Cardiac Catheterization

Coronary angioplasty, commonly called a cardiac catheterization or "cath" procedure, is a medical procedure in which a balloon is used to open a blockage in a coronary (heart) artery that has been narrowed by plaque buildup on the inner walls of the artery. A tiny balloon on the tip of a wire is inserted into an artery through the patient's leg and guided through the maze of arteries to the location of the heart blockage. The balloon is then inflated to open the coronary artery and restore blood flow to the heart. A stent is typically placed in the artery to serve as a scaffolding to support the artery and prevent the blood vessel from closing again.

More than a million people a year undergo angioplasty in the United States, according to the National Heart, Lung and Blood Institute.

Endovascular Repair of Heart Defects

An atrial septal defect is a hole in the wall between the two upper chambers of the heart. The defect is an incomplete closure of the atrial septum that everyone has before birth. Most seal shut naturally, but some do not. The hole can cause blood clots that travel to the brain or lodge in blood vessels of other organs.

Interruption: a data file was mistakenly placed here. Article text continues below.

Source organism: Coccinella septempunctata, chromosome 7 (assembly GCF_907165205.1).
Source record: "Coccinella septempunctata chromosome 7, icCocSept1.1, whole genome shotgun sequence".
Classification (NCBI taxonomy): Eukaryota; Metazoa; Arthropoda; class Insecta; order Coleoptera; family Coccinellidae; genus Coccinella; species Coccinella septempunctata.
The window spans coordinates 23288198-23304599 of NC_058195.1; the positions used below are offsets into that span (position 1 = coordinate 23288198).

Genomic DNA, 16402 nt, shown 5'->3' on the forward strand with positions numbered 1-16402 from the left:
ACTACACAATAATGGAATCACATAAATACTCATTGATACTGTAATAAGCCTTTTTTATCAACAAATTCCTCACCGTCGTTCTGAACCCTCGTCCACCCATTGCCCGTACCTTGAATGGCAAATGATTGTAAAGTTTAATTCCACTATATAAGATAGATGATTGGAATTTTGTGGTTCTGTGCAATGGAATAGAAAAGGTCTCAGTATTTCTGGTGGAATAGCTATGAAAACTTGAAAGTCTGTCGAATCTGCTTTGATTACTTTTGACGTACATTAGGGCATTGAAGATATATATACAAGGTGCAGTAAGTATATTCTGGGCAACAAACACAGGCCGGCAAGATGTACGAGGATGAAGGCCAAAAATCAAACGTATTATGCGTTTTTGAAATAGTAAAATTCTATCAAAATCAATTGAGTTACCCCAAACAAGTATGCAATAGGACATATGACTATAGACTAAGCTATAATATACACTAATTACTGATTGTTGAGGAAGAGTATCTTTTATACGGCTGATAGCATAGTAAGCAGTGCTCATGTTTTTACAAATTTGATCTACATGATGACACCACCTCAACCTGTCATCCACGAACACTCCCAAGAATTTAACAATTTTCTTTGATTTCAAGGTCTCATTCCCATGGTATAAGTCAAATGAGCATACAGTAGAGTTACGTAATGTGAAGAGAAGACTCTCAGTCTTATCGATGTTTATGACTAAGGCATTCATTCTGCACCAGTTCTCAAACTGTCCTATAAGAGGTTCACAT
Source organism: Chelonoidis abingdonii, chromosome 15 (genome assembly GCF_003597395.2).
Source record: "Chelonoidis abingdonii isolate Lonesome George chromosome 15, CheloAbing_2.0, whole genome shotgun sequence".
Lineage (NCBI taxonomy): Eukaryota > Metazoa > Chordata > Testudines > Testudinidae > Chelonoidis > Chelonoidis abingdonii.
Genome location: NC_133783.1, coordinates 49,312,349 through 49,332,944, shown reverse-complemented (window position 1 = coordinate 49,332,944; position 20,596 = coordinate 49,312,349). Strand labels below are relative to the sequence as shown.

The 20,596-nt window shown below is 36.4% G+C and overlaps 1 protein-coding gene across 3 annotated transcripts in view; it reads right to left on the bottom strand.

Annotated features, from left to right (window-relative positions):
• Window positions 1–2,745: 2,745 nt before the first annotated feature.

To treat the problem, surgeons on the medical staff at Texas Health are using minimally invasive catheter-based procedures to deploy devices that close the hole without major surgery. The device is guided to the hole in the heart wall through a tiny wire, called a catheter. Physicians insert the wire through a tiny incision in the patient's leg. The closure device, which is at the tip of the wire; is opened once physicians find the exact location of the hole. The permanent implant is safe and restores proper blood flow within the heart.

Minimally Invasive Vascular Procedures

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